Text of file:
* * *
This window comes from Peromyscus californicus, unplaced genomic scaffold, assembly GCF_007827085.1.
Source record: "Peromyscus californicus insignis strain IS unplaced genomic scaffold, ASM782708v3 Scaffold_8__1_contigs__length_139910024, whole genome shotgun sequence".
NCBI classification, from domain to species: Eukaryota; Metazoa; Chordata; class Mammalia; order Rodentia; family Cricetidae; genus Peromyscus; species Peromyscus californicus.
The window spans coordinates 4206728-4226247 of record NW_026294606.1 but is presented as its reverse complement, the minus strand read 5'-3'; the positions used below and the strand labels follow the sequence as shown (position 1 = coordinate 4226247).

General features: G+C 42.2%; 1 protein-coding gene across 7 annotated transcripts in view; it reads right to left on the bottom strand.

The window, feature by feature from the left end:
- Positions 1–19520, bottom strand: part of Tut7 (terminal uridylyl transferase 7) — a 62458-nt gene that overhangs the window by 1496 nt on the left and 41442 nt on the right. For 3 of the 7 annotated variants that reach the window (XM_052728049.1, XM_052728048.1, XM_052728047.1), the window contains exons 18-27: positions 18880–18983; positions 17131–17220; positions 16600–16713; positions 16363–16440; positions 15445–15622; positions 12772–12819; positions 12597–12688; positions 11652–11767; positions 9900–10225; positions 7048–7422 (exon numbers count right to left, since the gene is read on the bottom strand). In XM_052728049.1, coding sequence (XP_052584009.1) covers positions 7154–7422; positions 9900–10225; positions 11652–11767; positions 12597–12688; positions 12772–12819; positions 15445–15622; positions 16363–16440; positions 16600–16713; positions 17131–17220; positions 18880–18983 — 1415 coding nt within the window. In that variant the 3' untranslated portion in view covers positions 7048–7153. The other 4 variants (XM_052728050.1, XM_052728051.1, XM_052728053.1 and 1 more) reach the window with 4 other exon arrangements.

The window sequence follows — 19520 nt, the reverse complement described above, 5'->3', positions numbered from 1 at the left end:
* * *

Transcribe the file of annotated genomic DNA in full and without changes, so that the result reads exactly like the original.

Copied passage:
This window comes from Peromyscus californicus, unplaced genomic scaffold, assembly GCF_007827085.1.
Source record: "Peromyscus californicus insignis strain IS unplaced genomic scaffold, ASM782708v3 Scaffold_8__1_contigs__length_139910024, whole genome shotgun sequence".
NCBI classification, from domain to species: Eukaryota; Metazoa; Chordata; class Mammalia; order Rodentia; family Cricetidae; genus Peromyscus; species Peromyscus californicus.
The window spans coordinates 4206728-4226247 of record NW_026294606.1 but is presented as its reverse complement, the minus strand read 5'-3'; the positions used below and the strand labels follow the sequence as shown (position 1 = coordinate 4226247).

General features: G+C 42.2%; 1 protein-coding gene across 7 annotated transcripts in view; it reads right to left on the bottom strand.

The window, feature by feature from the left end:
- Positions 1–19520, bottom strand: part of Tut7 (terminal uridylyl transferase 7) — a 62458-nt gene that overhangs the window by 1496 nt on the left and 41442 nt on the right. For 3 of the 7 annotated variants that reach the window (XM_052728049.1, XM_052728048.1, XM_052728047.1), the window contains exons 18-27: positions 18880–18983; positions 17131–17220; positions 16600–16713; positions 16363–16440; positions 15445–15622; positions 12772–12819; positions 12597–12688; positions 11652–11767; positions 9900–10225; positions 7048–7422 (exon numbers count right to left, since the gene is read on the bottom strand). In XM_052728049.1, coding sequence (XP_052584009.1) covers positions 7154–7422; positions 9900–10225; positions 11652–11767; positions 12597–12688; positions 12772–12819; positions 15445–15622; positions 16363–16440; positions 16600–16713; positions 17131–17220; positions 18880–18983 — 1415 coding nt within the window. In that variant the 3' untranslated portion in view covers positions 7048–7153. The other 4 variants (XM_052728050.1, XM_052728051.1, XM_052728053.1 and 1 more) reach the window with 4 other exon arrangements.

The window sequence follows — 19520 nt, the reverse complement described above, 5'->3', positions numbered from 1 at the left end: